1961-62

Venturi and Short

Grand's Restaurant

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By that time, of course, Kahn's reputation had expanded to international scale and had begun to influence older architects who were first exposed to him through the publication of countless articles--especially in Perspecta and Jan Rowan's "The Philadelphia School" in Progressive Architecture in 1961. At that time also, the first work of the second-generation Kahnian architects began to be published: Robert Venturi completed Grand's Restaurant in Philadelphia (1962)--an Italianate diner with industrial parts and common materials and a then strangely incomprehensible overlay of graphics.
C. Ray Smith, Supermannerism: New Attitudes in Post-Modern Architecture (New York: E. P. Dutton, 1977), p. 87.


Venturi's renovation of Mom's Restaurant in Philadelphia into Grand's (1962) was also early architectural Pop. Venturi used common things in uncommon ways. He said, "In keeping with the budget and character of the place, we tended to use conventional means and elements throughout in a spirited way, so that the common things took on new meaning. This was also a reaction to the overdesigned 'modern' fixtures typically available today." Their conventional means were industrial lights, bentwood chairs, old-looking high-backed booths, and exposed air-conditioning ducts.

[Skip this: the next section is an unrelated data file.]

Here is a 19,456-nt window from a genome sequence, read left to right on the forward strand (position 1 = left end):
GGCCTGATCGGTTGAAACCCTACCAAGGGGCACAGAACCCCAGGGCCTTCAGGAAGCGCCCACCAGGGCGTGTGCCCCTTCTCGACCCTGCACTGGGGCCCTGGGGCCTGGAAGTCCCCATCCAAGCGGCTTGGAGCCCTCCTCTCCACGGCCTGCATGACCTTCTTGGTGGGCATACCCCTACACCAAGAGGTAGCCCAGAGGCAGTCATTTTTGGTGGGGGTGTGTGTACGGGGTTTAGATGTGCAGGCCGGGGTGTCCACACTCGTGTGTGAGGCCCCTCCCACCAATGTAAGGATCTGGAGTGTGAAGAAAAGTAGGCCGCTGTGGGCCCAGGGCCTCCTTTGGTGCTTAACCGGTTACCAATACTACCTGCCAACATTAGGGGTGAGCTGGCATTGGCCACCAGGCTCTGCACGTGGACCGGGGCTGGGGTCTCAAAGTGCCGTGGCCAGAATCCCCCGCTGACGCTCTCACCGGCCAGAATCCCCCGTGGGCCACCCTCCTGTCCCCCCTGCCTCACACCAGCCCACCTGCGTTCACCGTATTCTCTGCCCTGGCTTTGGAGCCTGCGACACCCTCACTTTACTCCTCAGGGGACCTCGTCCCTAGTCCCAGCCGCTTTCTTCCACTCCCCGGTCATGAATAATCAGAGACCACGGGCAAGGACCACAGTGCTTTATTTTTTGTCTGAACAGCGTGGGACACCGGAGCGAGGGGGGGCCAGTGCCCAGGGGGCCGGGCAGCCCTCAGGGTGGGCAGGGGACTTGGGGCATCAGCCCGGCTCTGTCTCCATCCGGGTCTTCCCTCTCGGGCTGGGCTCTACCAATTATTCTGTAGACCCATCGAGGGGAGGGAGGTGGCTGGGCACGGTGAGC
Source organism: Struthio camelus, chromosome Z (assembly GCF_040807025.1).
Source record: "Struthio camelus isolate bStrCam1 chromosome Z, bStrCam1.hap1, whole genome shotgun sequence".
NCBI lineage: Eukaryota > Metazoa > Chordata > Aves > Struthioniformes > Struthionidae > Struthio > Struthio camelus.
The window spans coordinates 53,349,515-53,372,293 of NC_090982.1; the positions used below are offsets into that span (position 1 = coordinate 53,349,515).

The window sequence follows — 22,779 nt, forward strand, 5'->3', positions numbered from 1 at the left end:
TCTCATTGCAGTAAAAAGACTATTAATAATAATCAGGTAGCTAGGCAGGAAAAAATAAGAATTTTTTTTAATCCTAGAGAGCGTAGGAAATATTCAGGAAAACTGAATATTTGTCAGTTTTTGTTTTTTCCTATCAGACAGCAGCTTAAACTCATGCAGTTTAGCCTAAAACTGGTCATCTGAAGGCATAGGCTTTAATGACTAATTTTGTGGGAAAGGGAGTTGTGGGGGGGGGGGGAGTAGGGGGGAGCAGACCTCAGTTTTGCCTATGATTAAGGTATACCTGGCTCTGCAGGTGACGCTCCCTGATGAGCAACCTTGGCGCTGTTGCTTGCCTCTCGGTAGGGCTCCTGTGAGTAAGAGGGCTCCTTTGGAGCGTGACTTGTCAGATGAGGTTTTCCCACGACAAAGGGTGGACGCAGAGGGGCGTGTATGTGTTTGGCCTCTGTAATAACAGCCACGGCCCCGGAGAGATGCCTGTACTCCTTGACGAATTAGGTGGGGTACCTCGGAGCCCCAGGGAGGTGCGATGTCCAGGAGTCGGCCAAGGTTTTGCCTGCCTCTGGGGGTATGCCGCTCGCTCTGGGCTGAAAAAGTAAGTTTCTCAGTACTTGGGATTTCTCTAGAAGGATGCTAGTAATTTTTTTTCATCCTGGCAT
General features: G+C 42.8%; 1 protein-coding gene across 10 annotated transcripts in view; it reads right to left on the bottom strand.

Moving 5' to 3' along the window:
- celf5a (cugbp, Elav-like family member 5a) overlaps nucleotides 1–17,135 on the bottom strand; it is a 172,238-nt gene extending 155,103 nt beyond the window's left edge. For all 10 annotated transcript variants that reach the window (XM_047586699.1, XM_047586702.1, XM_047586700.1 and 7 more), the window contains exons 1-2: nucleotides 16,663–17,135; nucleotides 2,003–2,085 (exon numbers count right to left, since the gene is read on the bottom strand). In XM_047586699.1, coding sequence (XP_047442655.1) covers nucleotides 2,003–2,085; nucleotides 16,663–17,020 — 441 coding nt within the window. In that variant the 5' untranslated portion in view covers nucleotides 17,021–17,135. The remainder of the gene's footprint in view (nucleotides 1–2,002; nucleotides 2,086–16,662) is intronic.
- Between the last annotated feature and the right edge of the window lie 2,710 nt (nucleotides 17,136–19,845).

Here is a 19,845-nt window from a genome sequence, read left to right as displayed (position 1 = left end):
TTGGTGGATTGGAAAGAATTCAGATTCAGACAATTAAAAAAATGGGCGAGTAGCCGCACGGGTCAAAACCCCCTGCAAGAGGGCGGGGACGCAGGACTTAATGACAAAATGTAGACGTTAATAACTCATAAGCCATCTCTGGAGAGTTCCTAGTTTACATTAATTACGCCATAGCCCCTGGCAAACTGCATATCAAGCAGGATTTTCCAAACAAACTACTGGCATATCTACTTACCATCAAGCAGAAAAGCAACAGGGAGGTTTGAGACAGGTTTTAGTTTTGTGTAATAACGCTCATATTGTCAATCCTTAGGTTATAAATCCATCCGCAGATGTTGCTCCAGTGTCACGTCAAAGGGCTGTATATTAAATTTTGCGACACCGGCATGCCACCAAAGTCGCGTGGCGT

C. Ray Smith, Supermannerism: New Attitudes in Post-Modern Architecture (New York: E. P. Dutton, 1977), p. 171.


An early superimposition of color and graphic lettering in 1960s architecture occurred in Grand's Restaurant in Philadelphia, a university campus eatery designed by Venturi & Short in 1962, opened in 1963, and redecorated by the owners almost immediately, in 1964. On the long interior side walls of the restaurant, which were painted gray with white squares, pale, dull-yellow letters spelled out the name of the proprietor and his establishment--Grand's Restaurant. The painted design looked like four-foot-high stenciled letterings tied by a thin pink line at the top; it was repeated in mirror image on the opposite wall. No one used the term supergraphics at the time. Robert Venturi saw the lettering as having "the character of conventional stencils" consistent with the motif of conventional objects and materials used throughout the design. Yet the graphics, which superimposed double scale on the small dining space, were brought into the purest realm of three-dimensional supergraphics by being mirrored on the opposite wall, suggesting that the type was one solid block continuing from wall to wall.
C. Ray Smith, Supermannerism: New Attitudes in Post-Modern Architecture (New York: E. P. Dutton, 1977), p. 272.








2015.05.01 16:40
Odd Architectural Details

Still wonder if there will ever be a concise study of Venturi's 3-dimensional design of 'flatness'.
for example...

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